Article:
La Jolla Cove is the destination for one of the world’s largest migration of Leopard Sharks. Leopard Sharks are named for the prominent spots on their back. As year round residents of La Jolla, they usually reside in the deeper waters feeding off squid and crustaceans, but in the summer/fall months pregnant females will migrate to the warmer shallow waters in La Jolla Shores. This helps during their gestation period to produce 4 to 33 pups, as the warmer water acts as an incubation for the mothers.

Leopard sharks are very timid creatures and will swim away from noise such as splashing. The best way to view these animals is by snorkeling above them as they swim by.

Fun Fact: The Leopard Sharks can reach lengths of 5 feet, and are completely harmless to humans. They are found all over the globe, but the migration in La Jolla is known to be one of the largest migration of these animals in the world.


The Garibaldi fish is a common and easily spotted fish in the La Jolla Ecological Reserve, which isn’t surprising, as their bright orange color makes them hard to miss!

Native to rocky reefs around subtropical areas from southern California to Baja, this territorial species feeds on mostly invertebrates that they eat from rocks. Adults maintain a brilliant orange color, while juvenile Garibaldi can be identified by not only their orange coloring, but their bright blue spots that they lose as they grow larger.

As the official marine state fish of California, Garibaldi maintain a protected status and are illegal to spear, and can grow up to 15 in. in length.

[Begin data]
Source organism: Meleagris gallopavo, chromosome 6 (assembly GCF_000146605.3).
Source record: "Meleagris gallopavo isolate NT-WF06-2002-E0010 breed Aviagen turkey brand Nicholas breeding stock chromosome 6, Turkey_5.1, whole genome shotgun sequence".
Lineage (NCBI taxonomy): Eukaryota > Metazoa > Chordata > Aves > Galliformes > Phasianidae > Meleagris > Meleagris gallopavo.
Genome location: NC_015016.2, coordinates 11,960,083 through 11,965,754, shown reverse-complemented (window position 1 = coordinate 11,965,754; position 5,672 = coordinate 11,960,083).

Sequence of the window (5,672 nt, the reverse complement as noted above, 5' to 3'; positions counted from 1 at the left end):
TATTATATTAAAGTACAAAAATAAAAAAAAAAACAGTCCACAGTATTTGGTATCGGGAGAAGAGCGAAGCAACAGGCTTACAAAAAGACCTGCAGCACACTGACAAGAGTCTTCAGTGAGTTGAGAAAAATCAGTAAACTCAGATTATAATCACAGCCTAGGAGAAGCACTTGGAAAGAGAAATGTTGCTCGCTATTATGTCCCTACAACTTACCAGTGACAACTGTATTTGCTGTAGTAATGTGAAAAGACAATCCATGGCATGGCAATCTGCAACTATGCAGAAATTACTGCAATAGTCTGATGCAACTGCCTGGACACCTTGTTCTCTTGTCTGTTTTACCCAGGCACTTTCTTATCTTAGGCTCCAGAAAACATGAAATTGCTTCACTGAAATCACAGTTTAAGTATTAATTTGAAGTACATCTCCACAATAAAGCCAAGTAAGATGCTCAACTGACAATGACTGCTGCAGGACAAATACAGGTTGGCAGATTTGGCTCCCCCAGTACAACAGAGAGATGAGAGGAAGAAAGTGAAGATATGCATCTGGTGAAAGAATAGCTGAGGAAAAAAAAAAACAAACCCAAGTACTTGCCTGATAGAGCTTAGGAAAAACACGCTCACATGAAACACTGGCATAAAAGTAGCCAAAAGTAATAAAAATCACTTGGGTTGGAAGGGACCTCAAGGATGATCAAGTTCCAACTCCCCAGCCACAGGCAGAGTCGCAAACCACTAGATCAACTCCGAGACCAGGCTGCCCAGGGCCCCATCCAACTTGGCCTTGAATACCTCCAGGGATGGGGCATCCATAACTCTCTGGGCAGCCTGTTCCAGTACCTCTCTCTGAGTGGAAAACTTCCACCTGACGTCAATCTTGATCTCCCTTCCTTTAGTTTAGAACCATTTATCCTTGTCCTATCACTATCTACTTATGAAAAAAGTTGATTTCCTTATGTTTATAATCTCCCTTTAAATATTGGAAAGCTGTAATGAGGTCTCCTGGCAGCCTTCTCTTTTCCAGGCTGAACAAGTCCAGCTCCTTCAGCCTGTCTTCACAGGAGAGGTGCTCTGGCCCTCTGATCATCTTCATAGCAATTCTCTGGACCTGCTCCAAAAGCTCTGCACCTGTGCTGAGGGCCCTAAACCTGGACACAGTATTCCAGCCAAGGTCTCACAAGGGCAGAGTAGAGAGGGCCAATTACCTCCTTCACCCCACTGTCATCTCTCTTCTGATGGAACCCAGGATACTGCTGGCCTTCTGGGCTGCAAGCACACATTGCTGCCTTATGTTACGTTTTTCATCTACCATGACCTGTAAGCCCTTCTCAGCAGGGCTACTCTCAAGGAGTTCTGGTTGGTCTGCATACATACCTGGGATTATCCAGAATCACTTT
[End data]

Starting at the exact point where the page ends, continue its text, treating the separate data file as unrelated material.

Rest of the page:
Shovelnose Guitarfish

Native to inshore waters and shallow estuaries, the Shovelnose Guitarfish thrive in ecosystems where sandy, muddy sea floors and small crustaceans to feed on are abundant.

Sometimes mistaken for stingrays or bay rays due to their wide body disc (named aptly after a guitar) and tendency to lay partially buried beneath the sand, these harmless bottom feeders forage for food such as worms, clams, crab and shrimp. Their respiratory system, which consists of holes (spiracles) on the top of their heads, make it easy for the Shovelnose Guitarfish to breathe while hiding beneath the ocean floor, waiting for their next meal to wander by.

Bat Ray

Bat Rays typically begin visiting La Jolla in May and can be found around the sandy flats, kelp beds or rocky bottomed shoreline of the Underwater Park. A large bat ray can grow to have a wingspan of almost 6 feet and weight 200 lbs, although most are significantly smaller and weight around 30 lbs.

Bat Rays feed on mollusks, crustaceans and small fish by using their fins to expose prey. Bat Rays, like other stingrays, have a venomous spine in their tail but only use this defense mechanism if they feel threatened.

The abundance of marine life and protective cliffs makes La Jolla home to some pretty cool marine birds.


As the expert swimmer, the Cormorant is a unique aviator in La Jolla. They have a dense bone structure that makes them awkward at flying, which they often do very low to the water's surface. They'll dive down to depths of 100 meters to catch prey such as mackerel and sardines. Cormorants often build their nests on the cliffs near the Seven Sea Caves, as the hard limestone provides a solid foundation for raising hatchlings.